Back on the Seamans, we set to work on the final discussion sections of our research projects after a hearty lunch of sandwiches on Steward Nevin’s famous baked bread. I was astonished as I reviewed the notes from my Biology of Algae class that I took just this past spring back home in my beloved San Francisco Bay area. As I read up on photosystems and the Calvin cycle, my friend Claire (whose pirate name is now “Flaire”) tapped me on the arm and urged me to look at her computer. We reminisced as we perused the photos of our class back in our cottage at Woods Hole. I couldn’t believe how much we had all changed and even how much I’d changed in such a short amount of time. Physically, my complexion was very pale compared to the “chocolate bronze” (as described by my descriptive friend, Vronsky, who proudly hails from UC Berkeley) my Filipino skin was adapted to turn into. My dark hair had lightened a few tones by no means of hair bleach, and my carefree demeanor in those pictures contrasted the multiple bruises and callouses on my hands, newly formed by hauling lines and tying bowline knots.
I’ve learned a number of new knots and retrospectively, I couldn’t believe how much I’d learned about sailing and the world and about people in general aboard the Seamans. I learned about celestial navigation and new and old constellations. I learned about how blue the ocean really was (it’s this brilliant shade that when you look at it, you wouldn’t even believe was just saltwater). I learned about pyrosomes, bioluminescent tunicates, never thinking I’d be able to see bioluminescent organisms in my life (I get bioluminescent plankton all over me every time I have night watch in the lab; life goals achieved)! I’ve heard people’s stories and experiences and learned about their worldviews. I learned about an entire island nation I’d never even heard of until our first class back in June. I learned about things I didn’t think I would need to learn or in some cases relearn such as life lessons on cultural respect as well as diversity and inclusiveness. I also learned how to play the ukulele, finally fulfilling my dad’s wish for me to learn an instrument (NOTE TO DAD: if you wish me to continue to improve, please have a ukulele, on my bed, tuned, and ready for me to play when I come home – I’m so serious).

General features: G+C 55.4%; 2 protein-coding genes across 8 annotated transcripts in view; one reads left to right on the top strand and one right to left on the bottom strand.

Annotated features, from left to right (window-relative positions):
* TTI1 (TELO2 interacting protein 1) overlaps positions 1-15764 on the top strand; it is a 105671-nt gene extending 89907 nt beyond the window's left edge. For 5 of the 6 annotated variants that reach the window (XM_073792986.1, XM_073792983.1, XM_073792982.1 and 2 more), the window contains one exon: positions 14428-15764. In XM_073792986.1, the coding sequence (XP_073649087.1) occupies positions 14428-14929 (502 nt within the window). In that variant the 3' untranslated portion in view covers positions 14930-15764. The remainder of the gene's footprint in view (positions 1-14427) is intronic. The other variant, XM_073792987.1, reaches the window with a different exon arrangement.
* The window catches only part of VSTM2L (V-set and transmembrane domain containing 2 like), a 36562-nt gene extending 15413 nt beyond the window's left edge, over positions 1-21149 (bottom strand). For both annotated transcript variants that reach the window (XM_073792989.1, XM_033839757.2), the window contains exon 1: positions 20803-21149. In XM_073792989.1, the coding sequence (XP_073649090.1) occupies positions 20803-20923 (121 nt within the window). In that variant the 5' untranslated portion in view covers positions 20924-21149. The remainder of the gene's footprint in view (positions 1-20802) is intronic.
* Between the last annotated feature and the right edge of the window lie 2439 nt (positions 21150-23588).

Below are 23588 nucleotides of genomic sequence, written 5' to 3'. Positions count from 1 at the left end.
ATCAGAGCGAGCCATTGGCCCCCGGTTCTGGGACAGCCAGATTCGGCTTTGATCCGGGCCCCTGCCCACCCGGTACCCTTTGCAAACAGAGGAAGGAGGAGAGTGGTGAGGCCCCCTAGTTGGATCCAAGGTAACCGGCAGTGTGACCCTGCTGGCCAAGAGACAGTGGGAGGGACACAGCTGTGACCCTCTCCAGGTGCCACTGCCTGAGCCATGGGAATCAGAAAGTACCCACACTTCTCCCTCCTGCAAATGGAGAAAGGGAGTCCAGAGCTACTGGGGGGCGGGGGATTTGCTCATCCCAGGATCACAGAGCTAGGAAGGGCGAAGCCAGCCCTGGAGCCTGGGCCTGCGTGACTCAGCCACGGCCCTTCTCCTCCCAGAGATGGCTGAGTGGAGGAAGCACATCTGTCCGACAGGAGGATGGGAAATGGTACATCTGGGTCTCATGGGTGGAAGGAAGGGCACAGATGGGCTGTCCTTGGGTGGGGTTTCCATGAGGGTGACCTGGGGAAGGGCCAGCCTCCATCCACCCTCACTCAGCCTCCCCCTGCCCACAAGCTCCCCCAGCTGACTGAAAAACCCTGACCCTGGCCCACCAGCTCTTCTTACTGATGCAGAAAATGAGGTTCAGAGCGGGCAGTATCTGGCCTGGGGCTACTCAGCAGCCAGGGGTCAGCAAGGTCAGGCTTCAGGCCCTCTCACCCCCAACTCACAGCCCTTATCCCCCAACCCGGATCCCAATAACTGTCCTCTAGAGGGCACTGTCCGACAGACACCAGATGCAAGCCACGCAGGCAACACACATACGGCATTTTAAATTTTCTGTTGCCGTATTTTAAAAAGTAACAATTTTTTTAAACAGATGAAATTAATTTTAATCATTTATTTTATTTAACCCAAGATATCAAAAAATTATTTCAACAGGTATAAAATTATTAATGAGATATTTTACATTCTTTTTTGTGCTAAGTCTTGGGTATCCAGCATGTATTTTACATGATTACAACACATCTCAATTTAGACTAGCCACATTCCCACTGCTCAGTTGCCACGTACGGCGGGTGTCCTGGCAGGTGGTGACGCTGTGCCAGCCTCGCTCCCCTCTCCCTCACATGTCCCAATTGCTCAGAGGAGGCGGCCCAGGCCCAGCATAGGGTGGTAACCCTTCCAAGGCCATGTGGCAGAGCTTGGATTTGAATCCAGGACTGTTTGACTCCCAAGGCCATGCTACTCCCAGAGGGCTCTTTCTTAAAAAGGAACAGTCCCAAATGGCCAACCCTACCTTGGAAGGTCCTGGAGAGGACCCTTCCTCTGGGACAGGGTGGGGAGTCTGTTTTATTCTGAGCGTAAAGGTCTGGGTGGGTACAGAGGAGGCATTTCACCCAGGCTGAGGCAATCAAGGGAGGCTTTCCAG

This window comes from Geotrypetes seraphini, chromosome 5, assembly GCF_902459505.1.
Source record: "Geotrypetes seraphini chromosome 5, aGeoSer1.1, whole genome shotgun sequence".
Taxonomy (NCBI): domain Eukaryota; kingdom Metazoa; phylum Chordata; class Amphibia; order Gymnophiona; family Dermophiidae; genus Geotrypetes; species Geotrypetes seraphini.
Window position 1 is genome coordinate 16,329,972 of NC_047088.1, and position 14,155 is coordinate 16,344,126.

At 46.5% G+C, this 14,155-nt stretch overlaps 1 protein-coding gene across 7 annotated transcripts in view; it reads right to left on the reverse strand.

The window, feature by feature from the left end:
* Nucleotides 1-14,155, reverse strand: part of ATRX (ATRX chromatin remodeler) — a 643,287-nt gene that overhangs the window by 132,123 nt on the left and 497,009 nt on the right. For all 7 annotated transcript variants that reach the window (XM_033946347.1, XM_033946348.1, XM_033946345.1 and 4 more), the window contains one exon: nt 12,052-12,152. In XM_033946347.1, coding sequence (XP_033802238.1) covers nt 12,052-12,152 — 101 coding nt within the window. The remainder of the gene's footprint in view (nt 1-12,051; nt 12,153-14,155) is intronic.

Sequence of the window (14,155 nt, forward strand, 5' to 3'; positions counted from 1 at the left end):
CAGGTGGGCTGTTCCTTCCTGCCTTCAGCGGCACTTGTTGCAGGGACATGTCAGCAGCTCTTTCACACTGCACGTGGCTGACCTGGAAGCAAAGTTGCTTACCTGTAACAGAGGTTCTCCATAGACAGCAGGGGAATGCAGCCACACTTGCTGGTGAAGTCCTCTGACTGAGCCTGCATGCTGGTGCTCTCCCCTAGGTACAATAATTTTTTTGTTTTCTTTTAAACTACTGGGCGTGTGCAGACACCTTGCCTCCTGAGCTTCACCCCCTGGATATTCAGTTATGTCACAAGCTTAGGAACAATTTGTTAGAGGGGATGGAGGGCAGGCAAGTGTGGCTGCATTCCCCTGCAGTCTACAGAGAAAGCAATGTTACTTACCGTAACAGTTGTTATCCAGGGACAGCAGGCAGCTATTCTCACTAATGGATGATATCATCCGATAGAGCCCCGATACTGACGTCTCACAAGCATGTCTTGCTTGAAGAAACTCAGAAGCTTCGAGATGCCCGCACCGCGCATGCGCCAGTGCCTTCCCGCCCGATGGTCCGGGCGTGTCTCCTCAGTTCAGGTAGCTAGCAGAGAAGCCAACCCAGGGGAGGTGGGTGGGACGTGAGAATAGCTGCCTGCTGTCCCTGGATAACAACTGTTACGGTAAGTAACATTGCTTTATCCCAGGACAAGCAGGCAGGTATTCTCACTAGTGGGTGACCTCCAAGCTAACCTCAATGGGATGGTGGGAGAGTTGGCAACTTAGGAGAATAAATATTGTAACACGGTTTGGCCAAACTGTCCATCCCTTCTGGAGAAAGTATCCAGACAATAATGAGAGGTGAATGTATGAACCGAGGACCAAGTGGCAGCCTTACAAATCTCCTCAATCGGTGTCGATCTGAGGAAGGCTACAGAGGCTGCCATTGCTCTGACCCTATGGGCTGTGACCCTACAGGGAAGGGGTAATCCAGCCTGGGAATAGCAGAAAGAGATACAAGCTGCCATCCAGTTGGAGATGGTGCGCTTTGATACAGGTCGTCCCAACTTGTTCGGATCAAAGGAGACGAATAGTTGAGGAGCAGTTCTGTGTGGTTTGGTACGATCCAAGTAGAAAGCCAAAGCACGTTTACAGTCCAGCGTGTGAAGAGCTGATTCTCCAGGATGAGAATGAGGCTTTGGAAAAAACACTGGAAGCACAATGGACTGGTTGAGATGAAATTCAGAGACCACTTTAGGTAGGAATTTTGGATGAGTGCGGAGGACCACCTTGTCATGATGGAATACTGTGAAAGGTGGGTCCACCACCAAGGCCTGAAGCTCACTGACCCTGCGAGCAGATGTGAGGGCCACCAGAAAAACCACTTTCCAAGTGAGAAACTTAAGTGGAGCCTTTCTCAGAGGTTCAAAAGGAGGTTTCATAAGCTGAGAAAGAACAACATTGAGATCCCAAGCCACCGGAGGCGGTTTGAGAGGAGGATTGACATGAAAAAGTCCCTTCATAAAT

After dinner this evening, Rich King – our Conservation and Management Professor for the sea component as well as frigate bird enthusiast – performed a dramatic reading of the Wikipedia page on the USS Norwich City, the shipwreck to which the Seamans is currently tied. The intense tale of loss and rescue left everyone in a pensive mood and left us to ponder our own lives as well as those who’d been here before us: foreign sailors, nomadic islanders, and SEA Semester students alike.
The stars are out tonight, dimmed by the bright quarter moon, and the waves crash dark on the shallow reef shelf only about 75 meters from us. The warm smell of sand and sea spray float in the air, and I’m working hard to make sure I don’t forget a thing about this special place. Tomorrow, we set out to swim with parrotfish and sea turtles, and I’m excited for the next 8 days to learn and explore and believe in the unbelievable.
To my Mom, Dad, Ga, Bao, and my homegirls –I miss you and your voices. Don’t worry about me too much; I still have plenty of clean undies. Thank you for helping me get here. I’ll talk to you soon, and I love you.
P.S. HAPPY 2 YEARS TO MY MAN! YOU BETTER BE READING THIS. I love you verrry much*.